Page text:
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Economy of Croatia

The economy of Croatia is a developing high-income service based economy with the tertiary sector accounting for 60% of total gross domestic product. After the collapse of socialism, Croatia went through a process of transition to a market-based economy in the 1990s, but its economy suffered badly during the Croatian War of Independence. After the war the economy began to improve, before the financial crisis of 2007–08 the Croatian economy grew at 4-5% annually, incomes doubled, economic and social opportunities improved; the Croatian economy is one of the strongest economies in Southeast Europe. Croatia joined the World Trade Organization in 2000, NATO in 2009 and became a member of the European Union on 1 July 2013. Croatian economy was badly affected by the financial crisis which, together with slow progress of economic reforms, resulted in six years of recession and a cumulative decline in GDP of 12.5%. Croatia formally emerged from the recession in the 4th quarter of 2014, had a continuous GDP growth since.

Growth is expected to pick up in 2019 to 2.9 percent, with household consumption making the largest contribution to overall GDP. A significant contribution is expected to come from investment activity in both the public and private sectors reflecting a greater absorption of EU funds; the industrial sector with exports of over €10 billion annually is dominated by shipbuilding which accounts for over 10% of exported goods. Food processing and chemical industry account for significant portions of industrial output and exports. Industrial sector represents 27% of Croatia's total economic output while agriculture represents 6%. Industrial sector is responsible for 25% of Croatia's GDP, with agriculture and fishing accounting for the remaining 5% of Croatian GDP. Tourism is traditionally a notable source of income during the summer months, but more during the winter months as well, due to an increase in popularity of snow sports such as skiing. With over 14 million tourists annually, tourism generates revenue in excess of €8 billion.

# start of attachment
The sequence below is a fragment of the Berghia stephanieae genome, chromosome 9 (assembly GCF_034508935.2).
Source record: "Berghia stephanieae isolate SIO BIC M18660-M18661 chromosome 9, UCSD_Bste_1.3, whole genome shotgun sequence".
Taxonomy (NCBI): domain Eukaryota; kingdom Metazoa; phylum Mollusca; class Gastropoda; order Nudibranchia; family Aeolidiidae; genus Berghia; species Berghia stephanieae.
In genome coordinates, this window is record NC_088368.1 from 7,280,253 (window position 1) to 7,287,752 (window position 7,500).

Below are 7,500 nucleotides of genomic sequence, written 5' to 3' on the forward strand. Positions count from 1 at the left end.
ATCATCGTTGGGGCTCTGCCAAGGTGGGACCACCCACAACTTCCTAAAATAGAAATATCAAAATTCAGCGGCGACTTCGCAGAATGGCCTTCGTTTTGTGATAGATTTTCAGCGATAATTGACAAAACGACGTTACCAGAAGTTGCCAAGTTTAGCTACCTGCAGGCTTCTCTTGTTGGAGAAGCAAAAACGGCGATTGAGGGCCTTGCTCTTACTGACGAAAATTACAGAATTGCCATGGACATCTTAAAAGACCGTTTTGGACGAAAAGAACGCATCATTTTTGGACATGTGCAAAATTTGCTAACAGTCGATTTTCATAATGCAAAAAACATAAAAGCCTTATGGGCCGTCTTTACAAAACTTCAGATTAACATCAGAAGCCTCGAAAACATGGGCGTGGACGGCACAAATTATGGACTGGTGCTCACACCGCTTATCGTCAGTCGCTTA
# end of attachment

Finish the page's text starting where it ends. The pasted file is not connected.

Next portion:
Croatia is ranked among the top 20 most popular tourist destinations in the world, was voted world's top tourism destination in 2005 by Lonely Planet. Trade plays a major role in Croatian economic output. In 2007 Croatia's exports were valued at US$12.84 billion. According to Healy Consultants, trade in Croatia is bolstered by its low trade-weighted average tariff of just 1.2%. Croatia's currency is the kuna, implemented in 1994 and has remained stable since. During the 19th century the Kingdom of Croatia had a high ratio of population working in agriculture. Many industrial branches developed like forestry and wood industry; the most profitable one was stave fabrication, the boom of which started in the 1820s with the clearing of the oak forests around Karlovac and Sisak and again in the 1850s with the marshy oak masses along the Sava and Drava rivers. Shipbuilding in Croatia played a huge role in the 1850s Austrian Empire the longe-range sailing boats. Sisak and Vukovar were the centres of river-shipbuilding.